destination = "/tmp/tools.sh"
}
provisioner "remote-exec" {
inline = [
"chmod +x /tmp/tools.sh",
"sudo echo '${var.VM_USER} ALL=(ALL) NOPASSWD: ALL' > ${var.VM_USER}",
"sudo mv ${var.VM_USER} /etc/sudoers.d/",
"sudo chown -R 0:0 /etc/sudoers.d/${var.VM_USER}",
"sudo bash -x /tmp/tools.sh",
]
}
}

GCP

In GCP, I didn’t have any issue with configuring multiple interfaces. I could specify the provisioners’ directly within the resources block. Routing with Dual interfaces in GCP is automatically handled. No asymmetric routing issue. Your first interface in the network interfaces list always used as the primary interface.

resource "google_compute_instance" "layer2-gcp-router" {
name = "layer2-gcp-router"
machine_type = "f1-micro"
zone = var.GCP_ZONE
tags = ["l2-project", "external-ssh-tunnel", "internal-icmp-ssh-tunnel"]
boot_disk {
initialize_params {
image = data.google_compute_image.ubuntu.self_link
}
}
metadata = {
ssh-keys = "${var.VM_USER}:${file(var.VM_SSH_PUBLICKEY_FILE)}"
}
depends_on = [
google_compute_firewall.internal-icmp-ssh-tunnel,
google_compute_firewall.external-ssh-tunnel,
google_compute_address.router_backend,
google_compute_address.router_publicip,
]
network_interface {
subnetwork = google_compute_subnetwork.front-subnet.name
access_config {
nat_ip = google_compute_address.router_publicip.address
}
}
network_interface {
subnetwork = google_compute_subnetwork.underlay-subnet.name
network_ip = google_compute_address.router_backend.address
}

provisioner "file" {
source = "../common/tools.sh"
destination = "/tmp/tools.sh"
connection {
type = "ssh"
user = var.VM_USER
host = google_compute_address.router_publicip.address
private_key = file(var.VM_SSH_KEY_FILE)
timeout = "6m"
}
}
provisioner "remote-exec" {
connection {
type = "ssh"
user = var.VM_USER
host = google_compute_address.router_publicip.address
private_key = file(var.VM_SSH_KEY_FILE)
timeout = "6m"
}
inline = [
"chmod +x /tmp/tools.sh",
"sudo echo '${var.VM_USER} ALL=(ALL) NOPASSWD: ALL' > ${var.VM_USER}",
"sudo mv ${var.VM_USER} /etc/sudoers.d/",
"sudo chown -R 0:0 /etc/sudoers.d/${var.VM_USER}",
"sudo /tmp/tools.sh",
]
}
}

OCI

In OCI, virtual machine deployment and public IPs deployment sometimes 1–2 minutes faster than other clouds. Just like Azure, OCI API key generation is quite tricky. All other configurations are straight forward In OCI, Multiple interfaces creation involves two step process. I can directly create the primary interface within “oci_core_instance”. Any additional interfaces should be created outside resources block and should be attached to virtual machine. Interface tends to be down in virtual machine because you are attaching the interface after virtual machine build activity. However, you can fix this by using null resource, where you can log into virtual machine and bring up the interface. It should fix the issue. There is no limitation with asymmetric routing.

resource "oci_core_vnic_attachment" "backend_vnic_attachment" {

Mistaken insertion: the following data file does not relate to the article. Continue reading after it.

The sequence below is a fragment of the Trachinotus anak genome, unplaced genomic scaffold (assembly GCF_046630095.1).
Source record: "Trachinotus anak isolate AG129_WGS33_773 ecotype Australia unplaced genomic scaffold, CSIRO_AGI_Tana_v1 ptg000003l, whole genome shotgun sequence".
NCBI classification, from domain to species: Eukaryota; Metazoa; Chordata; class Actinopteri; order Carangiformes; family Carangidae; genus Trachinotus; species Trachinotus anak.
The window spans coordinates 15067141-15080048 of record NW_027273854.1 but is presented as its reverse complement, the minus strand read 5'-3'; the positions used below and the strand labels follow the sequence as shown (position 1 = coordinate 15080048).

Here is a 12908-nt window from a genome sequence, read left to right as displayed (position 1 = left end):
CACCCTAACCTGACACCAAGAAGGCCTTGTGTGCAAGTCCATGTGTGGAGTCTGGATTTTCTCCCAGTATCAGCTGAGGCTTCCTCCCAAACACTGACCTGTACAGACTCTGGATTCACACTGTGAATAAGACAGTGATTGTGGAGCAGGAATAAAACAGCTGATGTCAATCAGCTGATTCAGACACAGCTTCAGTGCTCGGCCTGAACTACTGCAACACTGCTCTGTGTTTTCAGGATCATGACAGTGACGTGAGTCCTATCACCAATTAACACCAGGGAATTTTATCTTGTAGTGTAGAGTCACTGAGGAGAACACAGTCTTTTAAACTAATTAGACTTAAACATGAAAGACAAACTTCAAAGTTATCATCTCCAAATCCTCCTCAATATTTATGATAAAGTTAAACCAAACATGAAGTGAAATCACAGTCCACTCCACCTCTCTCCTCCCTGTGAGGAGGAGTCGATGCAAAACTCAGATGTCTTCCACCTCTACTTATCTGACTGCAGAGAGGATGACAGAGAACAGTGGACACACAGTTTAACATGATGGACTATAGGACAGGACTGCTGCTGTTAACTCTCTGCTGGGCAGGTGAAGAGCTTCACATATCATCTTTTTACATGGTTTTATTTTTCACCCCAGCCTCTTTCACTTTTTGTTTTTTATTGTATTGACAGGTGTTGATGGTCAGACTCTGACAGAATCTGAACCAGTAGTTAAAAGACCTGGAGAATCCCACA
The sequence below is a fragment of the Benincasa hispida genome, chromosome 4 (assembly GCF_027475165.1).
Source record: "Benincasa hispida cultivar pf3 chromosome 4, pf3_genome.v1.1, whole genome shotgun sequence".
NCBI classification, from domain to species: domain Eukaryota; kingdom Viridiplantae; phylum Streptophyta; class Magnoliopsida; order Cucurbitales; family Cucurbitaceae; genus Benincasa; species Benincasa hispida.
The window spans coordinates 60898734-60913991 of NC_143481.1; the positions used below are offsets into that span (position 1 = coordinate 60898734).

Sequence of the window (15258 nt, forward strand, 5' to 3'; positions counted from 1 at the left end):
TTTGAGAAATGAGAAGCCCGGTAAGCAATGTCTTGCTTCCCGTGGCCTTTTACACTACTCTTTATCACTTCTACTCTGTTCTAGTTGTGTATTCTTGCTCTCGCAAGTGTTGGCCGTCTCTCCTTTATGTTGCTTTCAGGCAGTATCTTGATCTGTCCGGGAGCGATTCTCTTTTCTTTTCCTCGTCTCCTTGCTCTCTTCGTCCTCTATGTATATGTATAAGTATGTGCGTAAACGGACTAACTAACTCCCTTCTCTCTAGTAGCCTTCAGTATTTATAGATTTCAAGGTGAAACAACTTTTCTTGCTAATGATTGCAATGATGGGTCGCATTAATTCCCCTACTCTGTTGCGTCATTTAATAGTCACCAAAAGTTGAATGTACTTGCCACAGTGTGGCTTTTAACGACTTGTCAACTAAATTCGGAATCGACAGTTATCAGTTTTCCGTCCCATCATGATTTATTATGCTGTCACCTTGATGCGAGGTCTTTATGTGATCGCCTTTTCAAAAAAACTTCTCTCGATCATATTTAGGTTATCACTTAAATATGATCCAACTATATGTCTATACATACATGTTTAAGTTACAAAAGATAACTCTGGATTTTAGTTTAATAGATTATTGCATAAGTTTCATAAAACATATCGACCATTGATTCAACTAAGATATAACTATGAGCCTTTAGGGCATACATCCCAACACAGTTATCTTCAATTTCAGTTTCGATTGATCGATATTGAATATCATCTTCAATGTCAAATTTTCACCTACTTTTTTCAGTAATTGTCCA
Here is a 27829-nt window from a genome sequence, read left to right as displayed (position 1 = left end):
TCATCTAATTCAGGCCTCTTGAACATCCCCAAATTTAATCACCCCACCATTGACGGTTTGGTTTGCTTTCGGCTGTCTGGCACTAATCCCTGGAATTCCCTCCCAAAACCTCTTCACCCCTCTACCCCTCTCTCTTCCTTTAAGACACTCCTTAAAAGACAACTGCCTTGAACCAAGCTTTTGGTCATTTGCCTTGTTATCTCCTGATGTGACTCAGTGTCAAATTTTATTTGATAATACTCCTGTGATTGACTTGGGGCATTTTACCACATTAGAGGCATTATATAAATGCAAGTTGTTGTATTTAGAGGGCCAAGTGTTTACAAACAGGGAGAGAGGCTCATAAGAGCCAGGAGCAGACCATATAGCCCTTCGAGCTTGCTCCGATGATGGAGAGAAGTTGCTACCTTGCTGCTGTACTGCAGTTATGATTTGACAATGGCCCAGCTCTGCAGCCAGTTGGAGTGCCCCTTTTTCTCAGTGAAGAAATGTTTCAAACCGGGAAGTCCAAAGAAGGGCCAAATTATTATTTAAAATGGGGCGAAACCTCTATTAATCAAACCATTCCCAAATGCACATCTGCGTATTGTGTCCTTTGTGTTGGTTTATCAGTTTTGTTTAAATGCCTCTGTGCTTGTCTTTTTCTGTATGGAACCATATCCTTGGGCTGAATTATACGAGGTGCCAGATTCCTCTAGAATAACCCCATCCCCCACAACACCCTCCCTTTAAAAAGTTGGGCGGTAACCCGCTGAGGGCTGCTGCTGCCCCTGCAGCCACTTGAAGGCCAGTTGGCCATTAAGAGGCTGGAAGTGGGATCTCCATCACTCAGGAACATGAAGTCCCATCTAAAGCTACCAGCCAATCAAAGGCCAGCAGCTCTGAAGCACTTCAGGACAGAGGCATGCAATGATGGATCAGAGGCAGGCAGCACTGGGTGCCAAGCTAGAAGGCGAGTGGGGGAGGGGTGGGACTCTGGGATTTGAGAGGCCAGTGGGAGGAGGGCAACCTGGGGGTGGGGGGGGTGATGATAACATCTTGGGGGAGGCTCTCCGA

create_vnic_details {
subnet_id = oci_core_subnet.underlay-subnet.id
display_name = "backendvnic"
assign_public_ip = false
nsg_ids = [
oci_core_network_security_group.ssh_icmp_tunnel_web.id
]
}
instance_id = oci_core_instance.layer2-oci-router.id
}
resource "null_resource" "backend_interface_config" {
depends_on = [oci_core_vnic_attachment.backend_vnic_attachment]
connection {
type = "ssh"
user = var.VM_USER
host = oci_core_instance.layer2-oci-router.public_ip
private_key = file(var.VM_SSH_KEY_FILE)
timeout = "5m"
}
provisioner "file" {
source = "../common/interface.sh"
destination = "/tmp/interface.sh"
}
provisioner "remote-exec" {
inline = [
"chmod +x /tmp/interface.sh",
"/tmp/interface.sh ${oci_core_vnic_attachment.backend_vnic_attachment.create_vnic_details[0].private_ip} ${var.UNDERLAY_SUBNETMASK}",
]
}
}

Alicloud

In ALI cloud, I had an asymmetric routing issue with router virtual machines. Once virtual machines are provisioned, I created an interface and attached the interface with the router virtual machine. Just like AWS, the new backend interface was down. With the use of “null resource provisioning”, I could bring up the new interface with less optimal dhclient metric. This fixed the asymmetric routing issue.

resource "alicloud_network_interface" "Router_Backend_NIC" {
name = "Router_Backend_NIC"
vswitch_id = alicloud_vswitch.backend-vswitch.id
security_groups = [alicloud_security_group.ssh_icmp_tunnel_web.id]
}
resource "alicloud_network_interface_attachment" "router_backend_nic_attachment" {
instance_id = alicloud_instance.layer2-ali-router.id
network_interface_id = alicloud_network_interface.Router_Backend_NIC.id
}
resource "null_resource" "backend_interface_config" {
depends_on = [alicloud_network_interface_attachment.router_backend_nic_attachment]
connection {
type = "ssh"
user = var.ALI_VM_USER
host = alicloud_instance.layer2-ali-router.public_ip
private_key = file(var.VM_SSH_KEY_FILE)
timeout = "5m"
}
provisioner "file" {
source = "../common/dhclient_metric.sh"
destination = "/tmp/dhclient_metric.sh"
}
provisioner "remote-exec" {
inline = [
"chmod +x /tmp/dhclient_metric.sh",
"sudo bash -x /tmp/dhclient_metric.sh ",
]
}
#!/bin/bash
#This script configures metric on the 2nd NIC and enables DHCP
sudo echo $(ls -t /sys/class/net/)
backend=$(sudo ip link | awk -F: '$0 !~ "ovs|br|docker|vxlan|lo|vir|wl|^[^0-9]"{print $2;getline}' | sed -n 2p)
sudo echo $backend
sudo ifconfig $backend up
sudo dhclient -e IF_METRIC=200 $backend
Part 5 — Video blog

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Ramesh Rajendran

Ramesh Rajendran

15 Followers

Freelancer with 16 years of experience in Hybrid & multi-cloud, security, networking & Infrastructure. Working with C-level execs. Founder zerolatency.solutions